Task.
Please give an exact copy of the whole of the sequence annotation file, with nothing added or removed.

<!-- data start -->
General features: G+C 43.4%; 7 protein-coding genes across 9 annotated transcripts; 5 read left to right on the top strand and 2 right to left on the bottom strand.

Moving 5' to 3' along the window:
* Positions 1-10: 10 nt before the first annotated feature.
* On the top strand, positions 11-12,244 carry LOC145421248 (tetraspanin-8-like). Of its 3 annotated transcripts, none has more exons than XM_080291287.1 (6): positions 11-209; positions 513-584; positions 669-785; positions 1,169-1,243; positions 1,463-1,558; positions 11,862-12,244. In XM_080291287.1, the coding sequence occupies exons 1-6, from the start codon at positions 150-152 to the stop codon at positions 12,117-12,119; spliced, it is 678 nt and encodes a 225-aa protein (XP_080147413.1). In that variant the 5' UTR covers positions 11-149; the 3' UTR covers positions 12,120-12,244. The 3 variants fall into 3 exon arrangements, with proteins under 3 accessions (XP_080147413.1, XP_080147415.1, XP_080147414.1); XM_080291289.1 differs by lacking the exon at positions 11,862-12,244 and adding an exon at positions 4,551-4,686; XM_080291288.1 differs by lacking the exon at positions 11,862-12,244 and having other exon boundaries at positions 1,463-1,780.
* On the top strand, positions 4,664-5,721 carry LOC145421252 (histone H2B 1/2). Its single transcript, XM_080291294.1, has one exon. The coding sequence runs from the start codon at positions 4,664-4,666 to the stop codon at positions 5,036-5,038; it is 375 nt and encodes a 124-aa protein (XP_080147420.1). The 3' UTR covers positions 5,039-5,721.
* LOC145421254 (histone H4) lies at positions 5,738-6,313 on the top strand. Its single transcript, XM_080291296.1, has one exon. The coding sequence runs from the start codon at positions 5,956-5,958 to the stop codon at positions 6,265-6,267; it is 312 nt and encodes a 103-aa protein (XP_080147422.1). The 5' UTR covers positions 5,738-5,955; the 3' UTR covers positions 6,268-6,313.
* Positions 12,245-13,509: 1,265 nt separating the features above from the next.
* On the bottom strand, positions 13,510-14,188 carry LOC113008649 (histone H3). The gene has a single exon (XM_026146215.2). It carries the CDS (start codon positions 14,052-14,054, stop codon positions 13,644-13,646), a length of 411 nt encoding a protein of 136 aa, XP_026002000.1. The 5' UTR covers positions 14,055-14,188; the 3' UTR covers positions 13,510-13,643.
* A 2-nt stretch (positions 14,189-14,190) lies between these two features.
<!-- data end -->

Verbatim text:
General features: G+C 43.4%; 7 protein-coding genes across 9 annotated transcripts; 5 read left to right on the top strand and 2 right to left on the bottom strand.

Moving 5' to 3' along the window:
* Positions 1-10: 10 nt before the first annotated feature.
* On the top strand, positions 11-12,244 carry LOC145421248 (tetraspanin-8-like). Of its 3 annotated transcripts, none has more exons than XM_080291287.1 (6): positions 11-209; positions 513-584; positions 669-785; positions 1,169-1,243; positions 1,463-1,558; positions 11,862-12,244. In XM_080291287.1, the coding sequence occupies exons 1-6, from the start codon at positions 150-152 to the stop codon at positions 12,117-12,119; spliced, it is 678 nt and encodes a 225-aa protein (XP_080147413.1). In that variant the 5' UTR covers positions 11-149; the 3' UTR covers positions 12,120-12,244. The 3 variants fall into 3 exon arrangements, with proteins under 3 accessions (XP_080147413.1, XP_080147415.1, XP_080147414.1); XM_080291289.1 differs by lacking the exon at positions 11,862-12,244 and adding an exon at positions 4,551-4,686; XM_080291288.1 differs by lacking the exon at positions 11,862-12,244 and having other exon boundaries at positions 1,463-1,780.
* On the top strand, positions 4,664-5,721 carry LOC145421252 (histone H2B 1/2). Its single transcript, XM_080291294.1, has one exon. The coding sequence runs from the start codon at positions 4,664-4,666 to the stop codon at positions 5,036-5,038; it is 375 nt and encodes a 124-aa protein (XP_080147420.1). The 3' UTR covers positions 5,039-5,721.
* LOC145421254 (histone H4) lies at positions 5,738-6,313 on the top strand. Its single transcript, XM_080291296.1, has one exon. The coding sequence runs from the start codon at positions 5,956-5,958 to the stop codon at positions 6,265-6,267; it is 312 nt and encodes a 103-aa protein (XP_080147422.1). The 5' UTR covers positions 5,738-5,955; the 3' UTR covers positions 6,268-6,313.
* Positions 12,245-13,509: 1,265 nt separating the features above from the next.
* On the bottom strand, positions 13,510-14,188 carry LOC113008649 (histone H3). The gene has a single exon (XM_026146215.2). It carries the CDS (start codon positions 14,052-14,054, stop codon positions 13,644-13,646), a length of 411 nt encoding a protein of 136 aa, XP_026002000.1. The 5' UTR covers positions 14,055-14,188; the 3' UTR covers positions 13,510-13,643.
* A 2-nt stretch (positions 14,189-14,190) lies between these two features.